A Lifetime of Work….?

We spotted this research from the AAT (Association of Accounting Technicians) and couldn’t resist posting it, especially given our cumulative office work backgrounds.

Experts who examined in detail every aspect of a standard 47 years in the working world also found the average worker will start on around £8,000 a year in their first job.From there, they will work for six different companies on their journey to job satisfaction, with 46 per cent who will quit and re-train completely after deciding their career isn’t for them.

They will also make an estimated 29,328 cups of tea, take 94 days off sick and be late 141 times.

There will be six different job roles for the typical Brit from the moment they start work, which will span across six different companies.


Though they will enjoy nine pay rises across their years of work, 45 per cent claimed to have been made redundant at least once, enduring two periods of serious financial worry.

Fittingly they will also make their way out of two bouts of unemployment before getting back on their feet in the job market.

In fact, when seeking ‘pastures new’ they will endure an average of ten job interviews – but an unlucky one in ten will plough through the interview process over 25 times, the poll showed.

Three major bust-ups will occur over the years, either with clients, colleagues or the boss; but small disagreements in the workplace will raise their ugly head more frequently at 15 times a year.

And though the typical employee will enjoy one office romance, a busy 6 per cent will rack up to five or more.

With this in mind it’s no surprise that the average worker will hear six pieces of juicy gossip through the rumour mill.

The average Brit believes their time is worth around £17 an hour – and claims they end up working 4 hours of overtime every week.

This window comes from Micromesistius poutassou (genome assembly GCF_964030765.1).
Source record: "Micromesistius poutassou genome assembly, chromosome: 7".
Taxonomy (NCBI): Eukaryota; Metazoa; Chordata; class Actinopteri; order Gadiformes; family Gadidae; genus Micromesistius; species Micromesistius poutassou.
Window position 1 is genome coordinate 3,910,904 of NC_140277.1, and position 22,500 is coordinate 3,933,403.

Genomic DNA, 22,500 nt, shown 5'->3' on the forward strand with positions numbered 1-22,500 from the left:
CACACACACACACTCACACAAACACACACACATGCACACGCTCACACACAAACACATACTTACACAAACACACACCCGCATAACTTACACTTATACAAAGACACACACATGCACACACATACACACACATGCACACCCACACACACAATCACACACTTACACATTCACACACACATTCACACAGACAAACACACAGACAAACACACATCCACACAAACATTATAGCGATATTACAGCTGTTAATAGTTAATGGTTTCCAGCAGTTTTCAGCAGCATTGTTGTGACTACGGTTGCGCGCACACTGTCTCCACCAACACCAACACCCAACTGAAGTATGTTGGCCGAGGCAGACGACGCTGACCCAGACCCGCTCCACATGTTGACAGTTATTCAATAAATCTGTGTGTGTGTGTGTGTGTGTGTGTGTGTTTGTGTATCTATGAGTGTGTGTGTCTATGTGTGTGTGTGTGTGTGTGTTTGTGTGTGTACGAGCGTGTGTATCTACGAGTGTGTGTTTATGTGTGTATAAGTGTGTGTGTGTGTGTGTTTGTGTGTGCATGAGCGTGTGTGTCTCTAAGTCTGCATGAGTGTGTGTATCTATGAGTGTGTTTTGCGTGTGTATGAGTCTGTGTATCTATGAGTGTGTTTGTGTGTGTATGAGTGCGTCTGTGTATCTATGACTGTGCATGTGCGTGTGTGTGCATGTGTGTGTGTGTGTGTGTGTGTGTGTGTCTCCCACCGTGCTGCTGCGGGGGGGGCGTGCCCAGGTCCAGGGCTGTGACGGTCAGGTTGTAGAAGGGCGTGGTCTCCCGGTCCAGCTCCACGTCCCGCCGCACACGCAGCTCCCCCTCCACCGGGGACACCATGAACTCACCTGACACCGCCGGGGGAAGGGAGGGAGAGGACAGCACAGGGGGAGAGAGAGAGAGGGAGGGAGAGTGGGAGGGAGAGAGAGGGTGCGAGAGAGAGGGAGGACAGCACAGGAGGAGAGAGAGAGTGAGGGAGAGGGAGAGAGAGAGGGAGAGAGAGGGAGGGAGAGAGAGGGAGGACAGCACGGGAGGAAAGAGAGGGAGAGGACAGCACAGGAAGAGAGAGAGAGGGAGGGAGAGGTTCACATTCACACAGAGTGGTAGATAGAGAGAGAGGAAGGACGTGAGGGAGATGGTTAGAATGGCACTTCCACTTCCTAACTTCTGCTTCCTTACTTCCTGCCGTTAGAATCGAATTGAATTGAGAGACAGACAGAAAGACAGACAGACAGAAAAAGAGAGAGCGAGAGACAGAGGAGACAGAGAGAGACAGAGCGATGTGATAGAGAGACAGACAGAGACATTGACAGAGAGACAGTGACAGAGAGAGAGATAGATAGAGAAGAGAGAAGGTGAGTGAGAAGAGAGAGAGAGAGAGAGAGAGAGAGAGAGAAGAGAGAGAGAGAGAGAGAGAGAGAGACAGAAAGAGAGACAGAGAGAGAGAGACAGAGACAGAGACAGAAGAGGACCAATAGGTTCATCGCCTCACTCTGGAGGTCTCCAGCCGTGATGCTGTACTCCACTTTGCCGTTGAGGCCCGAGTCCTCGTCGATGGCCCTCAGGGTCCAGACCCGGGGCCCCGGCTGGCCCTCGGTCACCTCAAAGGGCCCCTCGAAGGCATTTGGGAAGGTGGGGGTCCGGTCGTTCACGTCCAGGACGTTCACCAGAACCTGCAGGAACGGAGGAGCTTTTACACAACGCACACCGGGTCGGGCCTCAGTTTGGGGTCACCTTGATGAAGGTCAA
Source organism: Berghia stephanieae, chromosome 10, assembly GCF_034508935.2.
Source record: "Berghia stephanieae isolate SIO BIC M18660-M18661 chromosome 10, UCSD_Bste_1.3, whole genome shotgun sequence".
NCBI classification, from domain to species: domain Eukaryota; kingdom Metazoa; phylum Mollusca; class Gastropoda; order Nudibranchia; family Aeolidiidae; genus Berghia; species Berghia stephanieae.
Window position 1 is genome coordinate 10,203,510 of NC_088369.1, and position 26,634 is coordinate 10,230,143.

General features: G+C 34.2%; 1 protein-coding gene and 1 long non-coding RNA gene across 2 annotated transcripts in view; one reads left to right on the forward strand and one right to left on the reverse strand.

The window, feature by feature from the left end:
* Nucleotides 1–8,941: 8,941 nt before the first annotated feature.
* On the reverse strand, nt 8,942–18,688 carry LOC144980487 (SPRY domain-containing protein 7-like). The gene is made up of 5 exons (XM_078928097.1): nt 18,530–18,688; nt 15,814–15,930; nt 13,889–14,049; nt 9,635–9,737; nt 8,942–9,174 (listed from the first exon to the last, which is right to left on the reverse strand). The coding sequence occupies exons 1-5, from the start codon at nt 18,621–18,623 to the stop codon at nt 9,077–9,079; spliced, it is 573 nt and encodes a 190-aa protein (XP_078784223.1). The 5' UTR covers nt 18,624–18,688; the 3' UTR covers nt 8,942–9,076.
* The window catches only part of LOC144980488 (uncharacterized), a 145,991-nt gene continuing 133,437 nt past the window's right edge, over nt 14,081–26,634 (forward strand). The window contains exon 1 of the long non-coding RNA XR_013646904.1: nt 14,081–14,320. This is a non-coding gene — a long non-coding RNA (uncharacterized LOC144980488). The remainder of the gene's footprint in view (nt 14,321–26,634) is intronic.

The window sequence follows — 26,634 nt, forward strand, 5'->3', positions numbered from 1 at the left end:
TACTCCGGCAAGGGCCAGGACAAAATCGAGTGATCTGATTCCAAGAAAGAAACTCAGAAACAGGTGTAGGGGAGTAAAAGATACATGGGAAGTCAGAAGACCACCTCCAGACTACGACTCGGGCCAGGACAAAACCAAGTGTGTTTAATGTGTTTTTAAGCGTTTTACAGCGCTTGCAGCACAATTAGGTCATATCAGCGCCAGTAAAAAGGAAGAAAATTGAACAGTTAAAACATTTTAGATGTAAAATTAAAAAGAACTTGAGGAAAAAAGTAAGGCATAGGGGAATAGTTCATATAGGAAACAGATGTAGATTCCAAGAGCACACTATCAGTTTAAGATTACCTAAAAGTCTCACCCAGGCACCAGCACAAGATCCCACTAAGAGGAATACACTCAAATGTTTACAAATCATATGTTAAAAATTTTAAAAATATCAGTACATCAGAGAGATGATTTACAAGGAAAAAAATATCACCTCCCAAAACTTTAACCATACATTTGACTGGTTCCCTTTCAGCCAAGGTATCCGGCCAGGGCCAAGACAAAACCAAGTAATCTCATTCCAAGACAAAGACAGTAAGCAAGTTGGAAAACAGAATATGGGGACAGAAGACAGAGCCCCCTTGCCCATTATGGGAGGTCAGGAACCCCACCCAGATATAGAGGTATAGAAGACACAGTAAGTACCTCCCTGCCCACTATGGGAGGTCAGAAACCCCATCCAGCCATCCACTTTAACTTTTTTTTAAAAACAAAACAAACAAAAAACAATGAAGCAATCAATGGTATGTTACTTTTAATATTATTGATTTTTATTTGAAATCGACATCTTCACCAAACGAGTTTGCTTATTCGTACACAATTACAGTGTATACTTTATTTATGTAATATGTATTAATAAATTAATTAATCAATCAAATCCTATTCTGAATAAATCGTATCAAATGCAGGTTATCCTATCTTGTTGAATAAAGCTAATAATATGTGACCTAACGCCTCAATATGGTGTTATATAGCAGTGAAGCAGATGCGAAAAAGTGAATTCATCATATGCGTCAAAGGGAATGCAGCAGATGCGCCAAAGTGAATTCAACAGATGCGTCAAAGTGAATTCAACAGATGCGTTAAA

This means over a lifetime they lose out on the equivalent of £153,408 working outside their normal hours.

British noses can be too close to the grindstone it seems, as over half (54 per cent) said they believe their commitment to work has impacted how their relationships and personal lives have turned out.

Over six in ten said trying overly hard to progress has disrupted their work-life balance, with 39 per cent who admitted to changing jobs completely purely to restore it.

In fact 46 per cent said they’d quit a job they’d had for years for better job satisfaction, even if it meant re-training or gaining new qualifications.

Mark Farrar said, ‘’A huge number of adults reach a career point where they feel a change is needed.

“As the years go by we learn more and more about what makes us happiest in our working life and the kind of roles and challenges that suit us best.

‘’Whether that means entering a whole new field, or aiming for a promotion in your company, there are options which can help your lifetime of employment work for you.


1 office romance

2 bad bosses

3 heavy bust-ups

6 job roles

6 different companies

9 pay rises

94 sick days

Late 141 times

705 minor disagreements

9,024 hours of overtime

29,328 cups of tea

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